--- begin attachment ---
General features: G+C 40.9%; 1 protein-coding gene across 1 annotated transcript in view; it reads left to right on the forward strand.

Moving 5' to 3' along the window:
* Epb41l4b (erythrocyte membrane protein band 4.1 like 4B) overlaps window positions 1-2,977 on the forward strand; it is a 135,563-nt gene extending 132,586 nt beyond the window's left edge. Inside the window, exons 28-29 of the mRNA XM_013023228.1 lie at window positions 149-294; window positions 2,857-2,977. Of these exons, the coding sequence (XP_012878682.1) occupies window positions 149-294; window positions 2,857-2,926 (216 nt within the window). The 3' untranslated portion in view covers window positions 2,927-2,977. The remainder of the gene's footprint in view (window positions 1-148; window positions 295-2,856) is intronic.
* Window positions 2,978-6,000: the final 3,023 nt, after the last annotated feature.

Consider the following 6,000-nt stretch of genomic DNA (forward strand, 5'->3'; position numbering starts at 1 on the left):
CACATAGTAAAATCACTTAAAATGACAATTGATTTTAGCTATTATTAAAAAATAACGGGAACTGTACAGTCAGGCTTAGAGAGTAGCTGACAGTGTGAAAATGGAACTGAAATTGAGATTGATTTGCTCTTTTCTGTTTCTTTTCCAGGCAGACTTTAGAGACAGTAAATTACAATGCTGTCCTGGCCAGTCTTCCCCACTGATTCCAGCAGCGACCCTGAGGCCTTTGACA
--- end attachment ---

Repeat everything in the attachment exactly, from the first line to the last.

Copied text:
General features: G+C 40.9%; 1 protein-coding gene across 1 annotated transcript in view; it reads left to right on the forward strand.

Moving 5' to 3' along the window:
* Epb41l4b (erythrocyte membrane protein band 4.1 like 4B) overlaps window positions 1-2,977 on the forward strand; it is a 135,563-nt gene extending 132,586 nt beyond the window's left edge. Inside the window, exons 28-29 of the mRNA XM_013023228.1 lie at window positions 149-294; window positions 2,857-2,977. Of these exons, the coding sequence (XP_012878682.1) occupies window positions 149-294; window positions 2,857-2,926 (216 nt within the window). The 3' untranslated portion in view covers window positions 2,927-2,977. The remainder of the gene's footprint in view (window positions 1-148; window positions 295-2,856) is intronic.
* Window positions 2,978-6,000: the final 3,023 nt, after the last annotated feature.

Consider the following 6,000-nt stretch of genomic DNA (forward strand, 5'->3'; position numbering starts at 1 on the left):
CACATAGTAAAATCACTTAAAATGACAATTGATTTTAGCTATTATTAAAAAATAACGGGAACTGTACAGTCAGGCTTAGAGAGTAGCTGACAGTGTGAAAATGGAACTGAAATTGAGATTGATTTGCTCTTTTCTGTTTCTTTTCCAGGCAGACTTTAGAGACAGTAAATTACAATGCTGTCCTGGCCAGTCTTCCCCACTGATTCCAGCAGCGACCCTGAGGCCTTTGACA